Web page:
Objective: This study investigates the relationship between levels of mental health and well-being (in terms of self-reported levels of distress) with employment and occupational status of rural residents, to better inform the provision of mental health services to those in greatest need in rural communities.
Method: A stratified random sample of community residents in rural and remote New South Wales with over-sampling of remote areas as first stage of a cohort study. Psychological distress was measured using Kessler-10, inclusive of additional items addressing functional impairment (days out of role). Occupational data were classified using Australian and New Zealand Standard Classification of Occupations categories.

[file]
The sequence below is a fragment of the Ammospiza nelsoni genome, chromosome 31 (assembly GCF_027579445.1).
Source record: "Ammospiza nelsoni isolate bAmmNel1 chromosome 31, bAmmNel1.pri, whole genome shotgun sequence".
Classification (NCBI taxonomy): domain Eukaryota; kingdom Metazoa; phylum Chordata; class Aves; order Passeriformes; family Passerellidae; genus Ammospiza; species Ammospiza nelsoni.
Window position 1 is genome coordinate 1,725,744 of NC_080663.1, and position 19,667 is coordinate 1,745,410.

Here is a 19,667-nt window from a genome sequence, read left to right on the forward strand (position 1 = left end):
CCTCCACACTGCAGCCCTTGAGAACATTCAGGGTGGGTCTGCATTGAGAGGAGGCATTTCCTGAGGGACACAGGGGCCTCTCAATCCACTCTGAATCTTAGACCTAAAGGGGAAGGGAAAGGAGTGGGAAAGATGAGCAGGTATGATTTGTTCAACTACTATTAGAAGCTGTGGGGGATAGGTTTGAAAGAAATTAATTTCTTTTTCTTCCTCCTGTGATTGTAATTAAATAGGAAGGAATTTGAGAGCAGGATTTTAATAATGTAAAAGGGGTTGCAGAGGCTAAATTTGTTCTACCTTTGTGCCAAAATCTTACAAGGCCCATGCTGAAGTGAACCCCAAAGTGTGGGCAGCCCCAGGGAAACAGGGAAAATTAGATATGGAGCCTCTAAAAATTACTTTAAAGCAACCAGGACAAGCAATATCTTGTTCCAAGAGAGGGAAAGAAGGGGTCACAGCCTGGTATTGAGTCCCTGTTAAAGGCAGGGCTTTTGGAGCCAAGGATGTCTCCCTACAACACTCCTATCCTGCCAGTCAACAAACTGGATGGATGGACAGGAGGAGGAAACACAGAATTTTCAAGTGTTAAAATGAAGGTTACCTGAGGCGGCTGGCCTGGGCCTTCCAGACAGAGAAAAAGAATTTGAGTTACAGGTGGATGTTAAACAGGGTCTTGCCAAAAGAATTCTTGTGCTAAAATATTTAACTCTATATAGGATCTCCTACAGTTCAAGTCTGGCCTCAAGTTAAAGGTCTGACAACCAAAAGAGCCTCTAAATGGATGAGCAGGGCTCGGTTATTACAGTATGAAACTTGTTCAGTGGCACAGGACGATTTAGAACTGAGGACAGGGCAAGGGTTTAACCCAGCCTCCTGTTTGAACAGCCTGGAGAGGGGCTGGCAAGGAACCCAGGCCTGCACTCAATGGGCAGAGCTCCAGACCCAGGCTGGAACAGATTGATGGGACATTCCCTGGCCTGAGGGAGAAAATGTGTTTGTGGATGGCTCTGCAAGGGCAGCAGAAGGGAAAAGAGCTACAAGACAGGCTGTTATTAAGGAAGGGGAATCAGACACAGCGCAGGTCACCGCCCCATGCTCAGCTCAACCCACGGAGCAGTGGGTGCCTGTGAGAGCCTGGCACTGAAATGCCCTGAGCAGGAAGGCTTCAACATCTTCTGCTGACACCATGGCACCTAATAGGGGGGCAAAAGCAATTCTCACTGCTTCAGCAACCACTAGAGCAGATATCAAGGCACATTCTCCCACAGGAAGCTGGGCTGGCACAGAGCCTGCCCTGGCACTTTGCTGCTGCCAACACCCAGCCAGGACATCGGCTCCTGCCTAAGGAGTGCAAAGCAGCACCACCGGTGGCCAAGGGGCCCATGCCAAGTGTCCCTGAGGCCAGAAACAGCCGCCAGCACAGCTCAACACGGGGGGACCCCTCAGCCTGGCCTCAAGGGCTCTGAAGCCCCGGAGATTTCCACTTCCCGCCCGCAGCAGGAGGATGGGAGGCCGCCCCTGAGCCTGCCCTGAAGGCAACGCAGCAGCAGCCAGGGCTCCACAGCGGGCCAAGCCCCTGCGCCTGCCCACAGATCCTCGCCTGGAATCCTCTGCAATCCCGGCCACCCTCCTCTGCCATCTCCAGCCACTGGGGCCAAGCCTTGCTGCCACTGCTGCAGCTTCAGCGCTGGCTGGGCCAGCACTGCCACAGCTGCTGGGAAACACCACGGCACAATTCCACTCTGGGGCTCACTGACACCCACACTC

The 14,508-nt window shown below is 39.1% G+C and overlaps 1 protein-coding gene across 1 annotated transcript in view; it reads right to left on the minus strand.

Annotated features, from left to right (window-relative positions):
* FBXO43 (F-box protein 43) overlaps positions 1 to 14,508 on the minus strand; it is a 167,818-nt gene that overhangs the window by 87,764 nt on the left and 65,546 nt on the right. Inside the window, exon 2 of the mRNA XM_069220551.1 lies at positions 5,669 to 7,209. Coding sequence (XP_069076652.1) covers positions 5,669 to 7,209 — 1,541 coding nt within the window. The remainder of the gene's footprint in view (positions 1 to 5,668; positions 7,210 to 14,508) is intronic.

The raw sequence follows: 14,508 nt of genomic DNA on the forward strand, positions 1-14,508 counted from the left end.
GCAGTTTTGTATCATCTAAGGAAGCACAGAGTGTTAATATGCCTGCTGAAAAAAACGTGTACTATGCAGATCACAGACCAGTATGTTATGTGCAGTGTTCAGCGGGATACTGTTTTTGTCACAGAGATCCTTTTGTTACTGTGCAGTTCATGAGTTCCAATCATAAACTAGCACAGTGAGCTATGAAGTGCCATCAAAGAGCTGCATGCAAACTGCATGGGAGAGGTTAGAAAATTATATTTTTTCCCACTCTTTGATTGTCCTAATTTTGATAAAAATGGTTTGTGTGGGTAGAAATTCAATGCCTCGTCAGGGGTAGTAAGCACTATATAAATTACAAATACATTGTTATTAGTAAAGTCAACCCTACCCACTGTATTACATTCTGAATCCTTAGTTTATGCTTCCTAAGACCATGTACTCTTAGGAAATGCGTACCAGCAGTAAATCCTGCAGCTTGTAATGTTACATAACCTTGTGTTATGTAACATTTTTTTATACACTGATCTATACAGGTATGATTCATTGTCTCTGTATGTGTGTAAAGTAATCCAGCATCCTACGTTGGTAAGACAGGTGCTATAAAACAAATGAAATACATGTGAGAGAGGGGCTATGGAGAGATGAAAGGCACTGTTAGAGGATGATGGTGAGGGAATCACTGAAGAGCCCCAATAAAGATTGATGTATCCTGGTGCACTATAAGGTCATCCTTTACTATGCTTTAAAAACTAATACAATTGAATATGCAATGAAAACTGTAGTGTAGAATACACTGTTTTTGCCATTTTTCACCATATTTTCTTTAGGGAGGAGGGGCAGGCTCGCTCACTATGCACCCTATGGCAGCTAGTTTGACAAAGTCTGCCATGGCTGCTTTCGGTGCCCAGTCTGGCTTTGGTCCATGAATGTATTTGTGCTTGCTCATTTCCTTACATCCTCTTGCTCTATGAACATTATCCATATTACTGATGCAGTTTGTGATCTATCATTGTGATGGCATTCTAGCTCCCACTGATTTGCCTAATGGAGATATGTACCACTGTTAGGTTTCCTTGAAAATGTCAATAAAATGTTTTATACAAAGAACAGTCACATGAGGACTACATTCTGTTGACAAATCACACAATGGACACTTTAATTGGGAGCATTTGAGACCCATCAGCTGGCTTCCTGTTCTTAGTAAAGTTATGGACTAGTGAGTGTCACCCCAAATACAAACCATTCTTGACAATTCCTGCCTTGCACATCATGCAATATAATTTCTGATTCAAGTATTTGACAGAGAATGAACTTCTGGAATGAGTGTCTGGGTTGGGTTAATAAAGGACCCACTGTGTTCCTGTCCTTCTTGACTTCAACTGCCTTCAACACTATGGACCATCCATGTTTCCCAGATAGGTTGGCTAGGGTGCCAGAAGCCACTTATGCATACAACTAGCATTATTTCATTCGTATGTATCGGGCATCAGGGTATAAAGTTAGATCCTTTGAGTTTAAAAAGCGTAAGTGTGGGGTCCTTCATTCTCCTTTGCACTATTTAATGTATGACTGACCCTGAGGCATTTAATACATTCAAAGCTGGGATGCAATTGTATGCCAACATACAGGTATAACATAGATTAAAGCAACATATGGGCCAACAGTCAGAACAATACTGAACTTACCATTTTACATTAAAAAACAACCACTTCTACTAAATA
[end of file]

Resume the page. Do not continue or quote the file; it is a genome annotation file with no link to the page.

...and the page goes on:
Results: A total of 2639 adults participated in this baseline phase. Among them, 57% were in paid employment, 30% had retired from the workforce, 6% were permanently unable to work and 2% were unemployed. The highest levels of distress and functional impairment were reported in those permanently unable to work and the unemployed group with rates of ‘caseness’ (likely mental health disorder) varying from 57% to 69%, compared with 34% of farmers and farm managers and 29% of health workers (P < 0.01).
Conclusion: The rural unemployed suffer considerable psychological distress and ‘disability’, yet they are not the target of specific mental health promotion and prevention programs, which are often occasioned by rural adversity, such as drought, and delivered through work-based pathways. Policy-makers and health service providers need to consider the needs of the rural unemployed and those permanently unable to work and how they might be addressed.